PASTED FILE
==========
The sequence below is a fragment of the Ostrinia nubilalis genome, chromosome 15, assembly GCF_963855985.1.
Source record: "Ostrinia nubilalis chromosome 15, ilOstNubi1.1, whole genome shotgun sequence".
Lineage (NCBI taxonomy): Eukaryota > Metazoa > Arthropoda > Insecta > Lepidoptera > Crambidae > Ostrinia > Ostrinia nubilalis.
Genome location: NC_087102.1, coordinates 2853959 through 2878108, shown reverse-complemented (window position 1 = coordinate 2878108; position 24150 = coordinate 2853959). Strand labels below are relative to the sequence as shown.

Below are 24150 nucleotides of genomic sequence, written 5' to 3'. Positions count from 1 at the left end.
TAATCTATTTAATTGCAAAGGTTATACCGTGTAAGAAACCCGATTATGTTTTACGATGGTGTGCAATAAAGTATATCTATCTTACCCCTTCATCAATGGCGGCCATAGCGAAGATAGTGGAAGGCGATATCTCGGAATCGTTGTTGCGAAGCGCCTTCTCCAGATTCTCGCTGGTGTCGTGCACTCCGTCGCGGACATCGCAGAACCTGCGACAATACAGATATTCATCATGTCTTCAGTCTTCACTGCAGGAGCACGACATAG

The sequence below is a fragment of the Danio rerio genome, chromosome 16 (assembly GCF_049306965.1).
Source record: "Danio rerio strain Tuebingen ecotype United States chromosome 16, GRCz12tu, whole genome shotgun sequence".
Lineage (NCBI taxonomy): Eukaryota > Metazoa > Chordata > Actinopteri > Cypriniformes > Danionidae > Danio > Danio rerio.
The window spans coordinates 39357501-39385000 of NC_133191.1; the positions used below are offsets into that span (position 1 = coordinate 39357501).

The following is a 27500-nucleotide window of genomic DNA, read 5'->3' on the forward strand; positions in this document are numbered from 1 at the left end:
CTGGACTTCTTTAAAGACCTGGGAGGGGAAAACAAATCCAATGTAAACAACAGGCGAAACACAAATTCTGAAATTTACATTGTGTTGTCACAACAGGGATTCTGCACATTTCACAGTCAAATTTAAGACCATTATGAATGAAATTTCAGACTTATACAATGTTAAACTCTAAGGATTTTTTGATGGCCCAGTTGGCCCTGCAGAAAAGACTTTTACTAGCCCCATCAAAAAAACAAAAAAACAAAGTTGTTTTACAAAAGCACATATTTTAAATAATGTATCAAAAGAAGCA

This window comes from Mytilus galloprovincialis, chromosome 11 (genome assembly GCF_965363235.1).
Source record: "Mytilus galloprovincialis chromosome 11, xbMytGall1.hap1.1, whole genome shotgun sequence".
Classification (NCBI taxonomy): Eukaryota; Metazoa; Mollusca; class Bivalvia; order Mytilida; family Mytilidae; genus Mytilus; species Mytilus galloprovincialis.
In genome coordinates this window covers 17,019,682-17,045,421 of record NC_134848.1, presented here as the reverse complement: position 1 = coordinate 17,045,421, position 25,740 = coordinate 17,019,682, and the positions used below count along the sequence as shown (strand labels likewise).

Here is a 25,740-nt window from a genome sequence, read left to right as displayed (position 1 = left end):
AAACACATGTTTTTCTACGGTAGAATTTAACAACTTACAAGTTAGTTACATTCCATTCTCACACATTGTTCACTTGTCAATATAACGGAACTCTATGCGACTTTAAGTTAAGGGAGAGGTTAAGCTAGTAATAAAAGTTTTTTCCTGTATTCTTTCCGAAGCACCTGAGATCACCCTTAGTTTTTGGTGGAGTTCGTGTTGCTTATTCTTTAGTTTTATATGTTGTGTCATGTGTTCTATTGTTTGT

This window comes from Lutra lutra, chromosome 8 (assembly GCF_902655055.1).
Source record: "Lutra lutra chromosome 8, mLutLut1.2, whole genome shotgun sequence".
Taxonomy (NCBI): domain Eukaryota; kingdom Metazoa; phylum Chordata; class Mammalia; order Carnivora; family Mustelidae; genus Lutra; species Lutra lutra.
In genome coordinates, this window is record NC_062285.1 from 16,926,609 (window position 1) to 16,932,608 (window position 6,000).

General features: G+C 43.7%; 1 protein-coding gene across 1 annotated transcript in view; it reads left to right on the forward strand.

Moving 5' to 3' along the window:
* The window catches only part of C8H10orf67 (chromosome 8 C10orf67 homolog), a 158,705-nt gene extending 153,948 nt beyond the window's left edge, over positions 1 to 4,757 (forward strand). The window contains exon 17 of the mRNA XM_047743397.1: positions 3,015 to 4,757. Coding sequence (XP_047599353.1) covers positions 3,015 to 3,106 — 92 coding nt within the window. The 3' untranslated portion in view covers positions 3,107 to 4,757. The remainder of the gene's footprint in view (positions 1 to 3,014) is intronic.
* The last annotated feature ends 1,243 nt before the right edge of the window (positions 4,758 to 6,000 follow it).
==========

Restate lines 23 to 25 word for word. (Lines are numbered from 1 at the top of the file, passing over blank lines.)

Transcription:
General features: G+C 43.7%; 1 protein-coding gene across 1 annotated transcript in view; it reads left to right on the forward strand.

Moving 5' to 3' along the window:
* The window catches only part of C8H10orf67 (chromosome 8 C10orf67 homolog), a 158,705-nt gene extending 153,948 nt beyond the window's left edge, over positions 1 to 4,757 (forward strand). The window contains exon 17 of the mRNA XM_047743397.1: positions 3,015 to 4,757. Coding sequence (XP_047599353.1) covers positions 3,015 to 3,106 — 92 coding nt within the window. The 3' untranslated portion in view covers positions 3,107 to 4,757. The remainder of the gene's footprint in view (positions 1 to 3,014) is intronic.